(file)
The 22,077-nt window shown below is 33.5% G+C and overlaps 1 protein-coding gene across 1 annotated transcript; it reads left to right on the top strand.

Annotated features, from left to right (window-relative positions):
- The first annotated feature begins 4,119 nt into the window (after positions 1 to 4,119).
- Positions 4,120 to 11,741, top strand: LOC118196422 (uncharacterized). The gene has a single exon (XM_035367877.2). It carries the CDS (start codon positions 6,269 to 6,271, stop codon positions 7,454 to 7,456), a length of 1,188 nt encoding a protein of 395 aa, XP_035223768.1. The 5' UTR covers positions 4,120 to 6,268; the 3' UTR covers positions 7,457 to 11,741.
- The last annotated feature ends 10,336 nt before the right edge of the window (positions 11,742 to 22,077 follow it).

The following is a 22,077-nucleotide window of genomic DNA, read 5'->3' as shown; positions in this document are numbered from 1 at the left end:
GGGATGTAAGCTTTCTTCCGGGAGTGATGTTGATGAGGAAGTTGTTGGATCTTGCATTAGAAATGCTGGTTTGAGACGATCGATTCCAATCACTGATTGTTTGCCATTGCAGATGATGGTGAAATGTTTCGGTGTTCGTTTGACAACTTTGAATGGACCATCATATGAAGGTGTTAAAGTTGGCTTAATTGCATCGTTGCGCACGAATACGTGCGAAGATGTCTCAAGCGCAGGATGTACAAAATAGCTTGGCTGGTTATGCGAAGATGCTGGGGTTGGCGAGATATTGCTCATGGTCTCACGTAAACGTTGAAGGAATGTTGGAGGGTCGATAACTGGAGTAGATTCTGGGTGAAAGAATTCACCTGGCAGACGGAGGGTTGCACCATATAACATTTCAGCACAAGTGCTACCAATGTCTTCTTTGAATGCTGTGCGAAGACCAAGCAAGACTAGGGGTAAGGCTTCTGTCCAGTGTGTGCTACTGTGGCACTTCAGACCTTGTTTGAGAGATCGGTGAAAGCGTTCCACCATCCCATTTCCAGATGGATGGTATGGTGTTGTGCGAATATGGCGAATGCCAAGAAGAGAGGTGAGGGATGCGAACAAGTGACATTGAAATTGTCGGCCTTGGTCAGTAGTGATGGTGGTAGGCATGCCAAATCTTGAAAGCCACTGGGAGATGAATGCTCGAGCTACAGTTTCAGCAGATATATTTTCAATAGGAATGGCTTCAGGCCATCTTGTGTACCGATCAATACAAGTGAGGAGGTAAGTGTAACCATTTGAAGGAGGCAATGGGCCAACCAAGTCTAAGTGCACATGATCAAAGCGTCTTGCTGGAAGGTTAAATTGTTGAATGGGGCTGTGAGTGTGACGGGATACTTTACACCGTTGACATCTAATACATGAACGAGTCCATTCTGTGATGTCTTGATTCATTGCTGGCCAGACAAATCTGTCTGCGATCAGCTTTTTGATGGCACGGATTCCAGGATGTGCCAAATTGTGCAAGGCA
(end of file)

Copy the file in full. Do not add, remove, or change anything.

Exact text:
The 22,077-nt window shown below is 33.5% G+C and overlaps 1 protein-coding gene across 1 annotated transcript; it reads left to right on the top strand.

Annotated features, from left to right (window-relative positions):
- The first annotated feature begins 4,119 nt into the window (after positions 1 to 4,119).
- Positions 4,120 to 11,741, top strand: LOC118196422 (uncharacterized). The gene has a single exon (XM_035367877.2). It carries the CDS (start codon positions 6,269 to 6,271, stop codon positions 7,454 to 7,456), a length of 1,188 nt encoding a protein of 395 aa, XP_035223768.1. The 5' UTR covers positions 4,120 to 6,268; the 3' UTR covers positions 7,457 to 11,741.
- The last annotated feature ends 10,336 nt before the right edge of the window (positions 11,742 to 22,077 follow it).

The following is a 22,077-nucleotide window of genomic DNA, read 5'->3' as shown; positions in this document are numbered from 1 at the left end:
GGGATGTAAGCTTTCTTCCGGGAGTGATGTTGATGAGGAAGTTGTTGGATCTTGCATTAGAAATGCTGGTTTGAGACGATCGATTCCAATCACTGATTGTTTGCCATTGCAGATGATGGTGAAATGTTTCGGTGTTCGTTTGACAACTTTGAATGGACCATCATATGAAGGTGTTAAAGTTGGCTTAATTGCATCGTTGCGCACGAATACGTGCGAAGATGTCTCAAGCGCAGGATGTACAAAATAGCTTGGCTGGTTATGCGAAGATGCTGGGGTTGGCGAGATATTGCTCATGGTCTCACGTAAACGTTGAAGGAATGTTGGAGGGTCGATAACTGGAGTAGATTCTGGGTGAAAGAATTCACCTGGCAGACGGAGGGTTGCACCATATAACATTTCAGCACAAGTGCTACCAATGTCTTCTTTGAATGCTGTGCGAAGACCAAGCAAGACTAGGGGTAAGGCTTCTGTCCAGTGTGTGCTACTGTGGCACTTCAGACCTTGTTTGAGAGATCGGTGAAAGCGTTCCACCATCCCATTTCCAGATGGATGGTATGGTGTTGTGCGAATATGGCGAATGCCAAGAAGAGAGGTGAGGGATGCGAACAAGTGACATTGAAATTGTCGGCCTTGGTCAGTAGTGATGGTGGTAGGCATGCCAAATCTTGAAAGCCACTGGGAGATGAATGCTCGAGCTACAGTTTCAGCAGATATATTTTCAATAGGAATGGCTTCAGGCCATCTTGTGTACCGATCAATACAAGTGAGGAGGTAAGTGTAACCATTTGAAGGAGGCAATGGGCCAACCAAGTCTAAGTGCACATGATCAAAGCGTCTTGCTGGAAGGTTAAATTGTTGAATGGGGCTGTGAGTGTGACGGGATACTTTACACCGTTGACATCTAATACATGAACGAGTCCATTCTGTGATGTCTTGATTCATTGCTGGCCAGACAAATCTGTCTGCGATCAGCTTTTTGATGGCACGGATTCCAGGATGTGCCAAATTGTGCAAGGCA